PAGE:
🦄Stage 41: Are bike races fixed?
and the story of female racing cyclists escaping Afghanistan for the US
How are we all doing this week? If you haven’t already, don’t forget to download our N+1 app, we’re regularly updating it and adding new brands.
We’re going to be making some changes to this newsletter over the next few months. I’m slowly planning on introducing more features, such as telling the stories of the brands we work with, as well as bringing in more interaction with you.
As for me, I’m writing this from my new apartment on La Rambla in Girona. We spent this last weekend moving our stuff across town, and it takes its toll when you do 85% of the move without a car! We got lots of strange looks as we carried furniture through the streets.
It’s nice to be in the new place, it’s a touch smaller, but I kind of like it that way. The biggest plus, it’s only a 15-second ride from ‘Stone Bridge’, the starting point of every group ride in Girona.
Have a good week,
Also, feel free to email me on firstname.lastname@example.org if you have any questions, or feel I’ve missed something that is worth putting in the newsletter.
Cycling is a strange sport. There are numerous narratives going on at once. There are races within races, this unfortunately can lead to a sort of match-fixing. Some races are fixed for the spectacle, and the paying crowd knows that, such as the post-Tour de France crits. Yet there is also a darker side, with potential fixing on the biggest stage…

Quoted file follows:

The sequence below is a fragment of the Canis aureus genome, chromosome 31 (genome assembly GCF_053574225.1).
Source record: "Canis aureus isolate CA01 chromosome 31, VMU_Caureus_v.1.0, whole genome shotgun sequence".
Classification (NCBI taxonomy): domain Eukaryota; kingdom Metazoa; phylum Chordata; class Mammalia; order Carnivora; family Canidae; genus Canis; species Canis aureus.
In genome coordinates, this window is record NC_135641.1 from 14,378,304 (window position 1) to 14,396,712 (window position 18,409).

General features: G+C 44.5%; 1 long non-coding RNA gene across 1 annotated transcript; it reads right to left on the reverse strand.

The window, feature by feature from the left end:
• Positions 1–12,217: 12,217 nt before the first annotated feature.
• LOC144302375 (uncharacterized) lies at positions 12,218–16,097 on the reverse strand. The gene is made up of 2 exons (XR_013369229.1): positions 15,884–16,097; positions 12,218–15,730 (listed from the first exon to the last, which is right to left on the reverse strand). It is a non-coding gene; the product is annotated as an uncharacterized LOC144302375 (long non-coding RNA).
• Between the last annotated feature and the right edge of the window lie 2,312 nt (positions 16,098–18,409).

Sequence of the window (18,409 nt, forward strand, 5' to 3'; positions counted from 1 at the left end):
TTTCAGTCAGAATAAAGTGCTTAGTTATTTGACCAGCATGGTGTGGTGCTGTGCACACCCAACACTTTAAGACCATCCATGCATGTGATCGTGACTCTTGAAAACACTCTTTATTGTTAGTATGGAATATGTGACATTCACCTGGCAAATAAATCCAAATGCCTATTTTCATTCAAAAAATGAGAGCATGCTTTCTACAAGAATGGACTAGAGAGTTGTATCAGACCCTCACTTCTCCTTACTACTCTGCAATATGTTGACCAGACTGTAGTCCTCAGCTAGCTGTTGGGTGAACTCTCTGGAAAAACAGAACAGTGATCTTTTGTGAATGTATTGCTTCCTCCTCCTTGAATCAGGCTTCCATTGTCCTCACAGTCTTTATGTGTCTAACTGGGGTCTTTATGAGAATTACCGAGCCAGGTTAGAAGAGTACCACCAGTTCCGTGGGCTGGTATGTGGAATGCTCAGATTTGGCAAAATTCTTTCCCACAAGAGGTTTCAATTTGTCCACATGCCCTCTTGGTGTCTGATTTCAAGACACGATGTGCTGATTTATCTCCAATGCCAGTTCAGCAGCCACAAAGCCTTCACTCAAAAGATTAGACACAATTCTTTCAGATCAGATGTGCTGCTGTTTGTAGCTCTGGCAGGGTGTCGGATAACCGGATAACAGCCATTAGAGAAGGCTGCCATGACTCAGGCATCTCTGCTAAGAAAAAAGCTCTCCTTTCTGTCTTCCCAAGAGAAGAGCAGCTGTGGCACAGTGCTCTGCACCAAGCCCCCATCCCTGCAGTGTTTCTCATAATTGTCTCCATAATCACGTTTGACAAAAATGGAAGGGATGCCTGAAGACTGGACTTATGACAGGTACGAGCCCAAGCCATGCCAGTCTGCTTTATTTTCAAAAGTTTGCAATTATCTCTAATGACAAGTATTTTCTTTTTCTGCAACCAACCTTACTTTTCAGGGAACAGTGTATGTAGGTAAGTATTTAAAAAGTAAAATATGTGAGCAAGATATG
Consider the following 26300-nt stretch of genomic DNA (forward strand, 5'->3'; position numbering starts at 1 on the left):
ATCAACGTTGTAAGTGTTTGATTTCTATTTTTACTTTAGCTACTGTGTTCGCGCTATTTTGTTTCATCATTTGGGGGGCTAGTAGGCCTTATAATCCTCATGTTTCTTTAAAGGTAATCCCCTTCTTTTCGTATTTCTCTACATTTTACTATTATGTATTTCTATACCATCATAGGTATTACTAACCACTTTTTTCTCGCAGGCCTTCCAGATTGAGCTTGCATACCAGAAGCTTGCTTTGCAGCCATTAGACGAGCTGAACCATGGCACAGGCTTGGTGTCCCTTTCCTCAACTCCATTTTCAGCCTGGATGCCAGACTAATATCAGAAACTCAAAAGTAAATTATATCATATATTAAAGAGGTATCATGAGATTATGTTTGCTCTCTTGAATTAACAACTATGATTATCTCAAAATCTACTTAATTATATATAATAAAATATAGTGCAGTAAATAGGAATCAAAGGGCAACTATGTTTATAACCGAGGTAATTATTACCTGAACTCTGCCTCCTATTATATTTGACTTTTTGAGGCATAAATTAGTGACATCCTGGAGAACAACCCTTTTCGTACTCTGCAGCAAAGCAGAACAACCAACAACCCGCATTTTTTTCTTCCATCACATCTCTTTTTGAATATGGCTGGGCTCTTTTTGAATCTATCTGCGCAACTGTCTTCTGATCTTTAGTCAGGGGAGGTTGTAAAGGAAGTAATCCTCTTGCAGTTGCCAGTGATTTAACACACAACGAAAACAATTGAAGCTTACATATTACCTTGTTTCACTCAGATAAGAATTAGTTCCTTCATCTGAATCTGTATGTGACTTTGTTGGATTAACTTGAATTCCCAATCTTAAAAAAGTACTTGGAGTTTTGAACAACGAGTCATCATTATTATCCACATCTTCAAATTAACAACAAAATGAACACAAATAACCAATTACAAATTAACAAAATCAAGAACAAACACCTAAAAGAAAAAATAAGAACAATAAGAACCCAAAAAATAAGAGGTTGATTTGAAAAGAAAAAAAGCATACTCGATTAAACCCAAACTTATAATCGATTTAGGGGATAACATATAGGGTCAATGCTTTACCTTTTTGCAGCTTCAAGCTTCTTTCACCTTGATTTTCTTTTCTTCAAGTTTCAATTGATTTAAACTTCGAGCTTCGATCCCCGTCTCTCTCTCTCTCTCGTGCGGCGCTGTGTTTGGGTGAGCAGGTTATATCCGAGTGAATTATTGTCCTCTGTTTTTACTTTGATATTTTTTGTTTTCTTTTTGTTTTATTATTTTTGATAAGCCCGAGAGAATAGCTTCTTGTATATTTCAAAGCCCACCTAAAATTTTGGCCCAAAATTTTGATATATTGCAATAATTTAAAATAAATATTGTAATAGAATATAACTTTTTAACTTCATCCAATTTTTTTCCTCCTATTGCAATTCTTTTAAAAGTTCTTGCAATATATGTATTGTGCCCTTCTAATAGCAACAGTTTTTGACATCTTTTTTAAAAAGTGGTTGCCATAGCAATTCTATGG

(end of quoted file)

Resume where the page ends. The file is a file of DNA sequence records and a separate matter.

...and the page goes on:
The likelihood is that you aren’t faced with a choice between the sport you love and your own safety; between riding your bike or seeing your family again. For Rukhsar Habibzai, that choice became a reality when she was forced to flee Afghanistan to protect herself from a resurgent Taliban. She has now found refuge in the US, her story is like no other.
In case you haven’t realised, winter is here. Even in my adopted home of sunny Girona, the weather has been wet and cold this past week. If you’re anywhere in Europe, it’s not going to be getting much better until March, so it’s better to prep your bike now. Preparing your bike now can prevent hassle and expense later on, here’s how to do it.
Allan “The Unicorn” Shaw is a Scotsman living in Mexico City. He has been a bike messenger in over ten cities and his story is far from normal. Allan is one of the only openly-gay male athletes in the competitive bikepacking world and is the founder of the Gay’s Okay cycling brand. Allan’s story is unique, and I feel like everyone should hear it.
Two decades ago, few cyclists had GPS computers on their bikes. A decade ago, few cyclists were using power meters. Could blood glucose monitors be the next big tech to take over pro-racing, and inevitably trickle down to the masses? Find out how this little bit of tech could push performance further, and let me know if it’s going to be on your shopping list.
📱Tweet of the week
Sky News @SkyNews'Pedalling Picasso' cycles 75 miles across London to map out moustachioed man for Movember https://t.co/9CalI0mPt7
I guess you all know by now that I’m a big fan of Girona. I’ve lived here for just under a year, and I love it. There are so many different cultures, it’s a city that’s so close to the countryside, there are mountains and there is sea. So, it’s no surprise that when I stumble across a podcast about Girona, I share it here. This pod is from The Gravel Ride, and covers Trek Travel’s ‘Girona Gravel Tour.’
Pete Kennaugh is an Olympic Gold Medalist and a former professional cyclist. In 2019, he barely had the motivation or drive to head out for a ride much less race. Now, Pete has come full circle; this is his story.